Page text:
The self as an object

In a counseling or therapy setting, we are encouraged objectify the self, or to create a self and then talk about it. Even in casual conversation, if someone asks you are you’re doing, you are asked to objectify yourself–to fabricate a self to talk about. When you say “I’m fine” or “I’m not fine,” who is the I? We project an I and then assess its wellbeing. How is this I feeling today? A person might feel just fine, but when asked how she is doing, she might not feel so fine anymore. We are encouraged to almost constantly observe this objectified self. This process might be called introspection or self-reflection–and it is highly valued in environments that demand that people (or “personnel”) constantly improve or innovate or attain some goal.

Jean Klein on mindfulness

Look at your fear; become very familiar with it. You don’t really know your fear; you know only your idea of it, your memory. You must face the actual sensation of fear, in the moment itself, when you are in the fear. Become more sensitive to your body and mind. One must become more and more acquainted with innocent observation. Take note that you don’t observe, that you don’t observe without qualification. Your observation must be completely open. The observed must come to you because the observed is you. Let it come back to you, let it completely unfold in your observation. Then you will have a right relation with your surroundings, a love relation. The poet knows how to observe, to look at things completely innocently.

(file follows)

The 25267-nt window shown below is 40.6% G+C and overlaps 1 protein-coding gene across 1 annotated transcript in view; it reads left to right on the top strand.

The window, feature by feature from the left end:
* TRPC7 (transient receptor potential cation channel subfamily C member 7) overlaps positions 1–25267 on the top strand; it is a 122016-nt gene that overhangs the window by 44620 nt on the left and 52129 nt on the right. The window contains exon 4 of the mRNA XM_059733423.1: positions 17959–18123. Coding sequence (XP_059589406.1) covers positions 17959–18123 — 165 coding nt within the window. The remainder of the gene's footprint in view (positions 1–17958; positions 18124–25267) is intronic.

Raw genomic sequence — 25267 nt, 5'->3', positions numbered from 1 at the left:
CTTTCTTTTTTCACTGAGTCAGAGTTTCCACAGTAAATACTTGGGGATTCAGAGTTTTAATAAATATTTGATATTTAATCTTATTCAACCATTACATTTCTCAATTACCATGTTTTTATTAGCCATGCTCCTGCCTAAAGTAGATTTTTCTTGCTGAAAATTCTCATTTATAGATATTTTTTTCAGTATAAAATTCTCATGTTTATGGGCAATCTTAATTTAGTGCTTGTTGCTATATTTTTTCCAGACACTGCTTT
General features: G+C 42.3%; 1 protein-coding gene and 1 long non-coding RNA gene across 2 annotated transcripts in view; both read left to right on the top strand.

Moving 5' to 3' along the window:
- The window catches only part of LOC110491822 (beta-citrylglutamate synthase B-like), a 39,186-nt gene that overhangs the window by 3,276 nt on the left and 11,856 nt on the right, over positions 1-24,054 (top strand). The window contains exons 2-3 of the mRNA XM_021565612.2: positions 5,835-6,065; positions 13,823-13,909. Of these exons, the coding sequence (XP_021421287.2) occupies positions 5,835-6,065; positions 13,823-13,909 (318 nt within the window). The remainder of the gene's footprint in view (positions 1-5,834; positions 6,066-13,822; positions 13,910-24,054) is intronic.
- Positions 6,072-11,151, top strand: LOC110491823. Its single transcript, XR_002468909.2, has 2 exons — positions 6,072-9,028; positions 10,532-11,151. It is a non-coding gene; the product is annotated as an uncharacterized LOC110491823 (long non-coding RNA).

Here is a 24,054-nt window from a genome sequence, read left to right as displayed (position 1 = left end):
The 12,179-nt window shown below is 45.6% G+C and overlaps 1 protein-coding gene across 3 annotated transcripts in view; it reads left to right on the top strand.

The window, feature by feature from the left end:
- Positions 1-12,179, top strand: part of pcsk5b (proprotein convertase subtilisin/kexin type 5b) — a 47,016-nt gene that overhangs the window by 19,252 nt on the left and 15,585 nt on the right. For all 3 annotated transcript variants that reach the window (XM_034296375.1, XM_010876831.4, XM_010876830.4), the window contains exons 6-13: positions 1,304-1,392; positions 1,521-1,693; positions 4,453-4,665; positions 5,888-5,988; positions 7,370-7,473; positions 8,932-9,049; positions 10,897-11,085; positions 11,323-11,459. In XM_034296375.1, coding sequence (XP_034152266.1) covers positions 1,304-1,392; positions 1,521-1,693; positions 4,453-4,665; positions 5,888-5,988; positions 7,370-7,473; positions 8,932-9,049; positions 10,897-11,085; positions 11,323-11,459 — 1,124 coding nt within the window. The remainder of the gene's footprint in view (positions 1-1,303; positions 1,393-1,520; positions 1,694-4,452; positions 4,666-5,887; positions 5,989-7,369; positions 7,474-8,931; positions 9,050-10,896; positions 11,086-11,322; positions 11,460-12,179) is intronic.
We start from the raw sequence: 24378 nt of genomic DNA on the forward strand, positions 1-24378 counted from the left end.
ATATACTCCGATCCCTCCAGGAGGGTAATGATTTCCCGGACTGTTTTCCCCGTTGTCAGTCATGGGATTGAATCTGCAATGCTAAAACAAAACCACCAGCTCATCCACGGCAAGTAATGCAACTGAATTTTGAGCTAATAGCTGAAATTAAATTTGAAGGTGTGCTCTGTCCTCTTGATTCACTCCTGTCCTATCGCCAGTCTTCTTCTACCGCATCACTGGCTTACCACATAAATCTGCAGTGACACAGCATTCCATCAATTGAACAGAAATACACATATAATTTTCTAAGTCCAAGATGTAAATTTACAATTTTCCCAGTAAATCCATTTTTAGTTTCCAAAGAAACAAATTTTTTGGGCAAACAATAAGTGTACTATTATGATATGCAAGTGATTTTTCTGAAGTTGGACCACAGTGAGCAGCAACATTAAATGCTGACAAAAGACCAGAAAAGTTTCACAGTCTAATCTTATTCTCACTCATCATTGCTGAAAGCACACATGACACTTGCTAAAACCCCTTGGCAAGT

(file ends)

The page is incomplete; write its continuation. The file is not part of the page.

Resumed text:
Self-observation & Self-determination

ychic system) becomes a machine for producing misery. The unhappiness (or happiness) isn’t a direct result of some external reality or cause; it’s a production of the mind. If a doctor tells me I have cancer and will be dead within six months, my reaction (whatever it is) is self-produced; it’s not caused by the doctor’s words. There is no reason why I can’t react with laughter, relief, happiness, or any other emotion. This is what self-determination means.

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